Other formats

    TEI XML file   ePub eBook file  


    mail icontwitter iconBlogspot iconrss icon

Nation Making, a story of New Zealand

Chapter XLI. — The Revolt of Labour

page 364

Chapter XLI.
The Revolt of Labour.

History tells the Story of the Nation Rulers.—The Story of the Toilers untold.—The Shadows of Forgetfulness.—The Builders of the Great Pyramid.—A Story in Stone.—Plebeian and Patrician.—Free Corn and Free Combats.—End of Roman Nation Making.—Servitude.—The Kings and Barons.—Progress of Personal Freedom.—Compulsory Combination.—Divinity in every Age.—It Still Lives.—Promise of a Brighter Day.—The Lens of Genius.—The Inspiration of Combination.—Frith Guilds.—Craft Guilds.—Laws against Labour Combination.—Change of Relations between Master and Workman.—The Feudal Baron.—The Factory Master.—The Serf and the Factory Hand.—Long Hours and Dependence.—Five hundred years of Tyranny.—The Revolt of 1811.—The Ten Hours Bill.—A Great Victory.—Combinations of Workmen fully Legalized.—Trades Unions.—The Revolt of Dock Labourers.—Labour Conquers.—Speech of Chairman of Dock Companies.—Allies of Labour.—'At the Mercy of the Mob.'—The Grand Lesson.—English Sentiment.—The Roll of Honour.—The Great Heart of the Nation Beats as of Old.—Results of the Revolt.

Until within our own times the records of the history of Nation Making have been chiefly confined to the story of the deeds of kings, conquerors and rulers. The story of the common people, the rank and file of the armies of humanity, of the toilers who page 365have produced the food and clothing which have fed and covered so many generations of men, has either not been written at all, or has been told in a fragmentary form.

In the long march of centuries, great empires have dominated the destinies of mankind, filled the world with their renown, and then have passed away.

A pyramid here and there, a ruined temple, a huge mound on a desert plain, bear their silent testimony to the pageants of the past, to the instability of dominions established with little regard to the welfare of the common people.

What the nature of the impulsive energy, what the vital force, which raised these old dominions above the horizon of life for a little while; what the forces which caused their sun of glory to set for ever beneath the shadows of forgetfulness, may well arouse the keenest interest in every student of man and his past. What were the social conditions under which these ancient men—the 'masses' and the 'classes' of those times—lived and died; what their portions of poverty and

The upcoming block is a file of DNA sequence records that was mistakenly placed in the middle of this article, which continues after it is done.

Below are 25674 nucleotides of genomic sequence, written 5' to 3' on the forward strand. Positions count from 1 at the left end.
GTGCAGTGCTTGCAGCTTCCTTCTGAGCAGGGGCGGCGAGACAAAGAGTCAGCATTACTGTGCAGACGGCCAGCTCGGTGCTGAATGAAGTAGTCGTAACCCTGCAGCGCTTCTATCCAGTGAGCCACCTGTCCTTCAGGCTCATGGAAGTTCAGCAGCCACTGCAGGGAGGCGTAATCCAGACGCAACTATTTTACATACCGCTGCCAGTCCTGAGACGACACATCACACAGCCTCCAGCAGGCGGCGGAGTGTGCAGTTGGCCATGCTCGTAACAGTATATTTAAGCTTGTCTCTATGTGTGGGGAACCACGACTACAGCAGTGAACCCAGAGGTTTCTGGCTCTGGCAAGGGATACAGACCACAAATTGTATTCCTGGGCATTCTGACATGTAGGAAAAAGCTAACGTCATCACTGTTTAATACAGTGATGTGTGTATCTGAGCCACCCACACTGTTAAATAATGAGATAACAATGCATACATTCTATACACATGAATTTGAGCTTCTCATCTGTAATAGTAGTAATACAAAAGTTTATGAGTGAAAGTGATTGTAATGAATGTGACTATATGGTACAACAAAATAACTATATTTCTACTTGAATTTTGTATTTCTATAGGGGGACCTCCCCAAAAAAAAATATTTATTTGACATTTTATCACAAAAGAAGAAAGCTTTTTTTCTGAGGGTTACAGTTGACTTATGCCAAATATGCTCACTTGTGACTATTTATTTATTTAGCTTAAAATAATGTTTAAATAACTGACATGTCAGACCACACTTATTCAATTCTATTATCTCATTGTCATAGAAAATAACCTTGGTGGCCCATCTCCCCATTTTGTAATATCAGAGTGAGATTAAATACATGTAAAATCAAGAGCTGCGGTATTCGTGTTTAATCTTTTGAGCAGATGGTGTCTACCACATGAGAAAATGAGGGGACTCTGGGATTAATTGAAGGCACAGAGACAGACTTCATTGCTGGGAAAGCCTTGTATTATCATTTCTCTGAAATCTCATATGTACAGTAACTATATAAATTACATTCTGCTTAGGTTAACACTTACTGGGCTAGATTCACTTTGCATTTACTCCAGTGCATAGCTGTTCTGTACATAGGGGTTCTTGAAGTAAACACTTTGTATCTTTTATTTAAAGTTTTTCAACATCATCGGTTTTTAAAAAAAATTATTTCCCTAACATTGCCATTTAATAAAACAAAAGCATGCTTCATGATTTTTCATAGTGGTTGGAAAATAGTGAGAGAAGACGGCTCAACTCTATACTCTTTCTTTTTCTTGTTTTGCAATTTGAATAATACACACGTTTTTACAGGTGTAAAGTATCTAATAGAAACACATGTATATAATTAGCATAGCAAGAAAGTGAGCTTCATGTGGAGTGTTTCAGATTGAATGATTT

splendour, of idleness and toil, of tyranny and slavery, of happiness and misery, the fragments of their story tell but a shadowy tale.

Did we but know the sweat and toil, the slavery and tears of the common people, their ignorance and helplessness under the tyranny of their times, upon which these empires of old were built, we should cease to wonder at their decay. Could we but see Khufu the builder of the Great Pyramid marching the com-page 366monpeople, like so many dumb, driven cattle, to the building of this great sepulchre; could we but learn the extent of the resources of the nation wasted the sacrifice of human life demanded by the tyrant, for the erection of this monument of pride and folly, what a tale of sorrow and suffering this story in stone would tell.

In Roman times, humanity lifted up its head Plebeian struggles surged against Patrician tyranny freedom and manhood rising to a higher tide mark than ever before, until the plunder of conquered nations filled the great city with luxury and vice; and the millionaires of the day, by free corn and free spectacles of bloody combats in the arena, pauperized, corrupted and degraded the common people, and prepared the way for the mingled splendour and misery of Imperial tyranny, for a society of idle millionaires and degraded millions.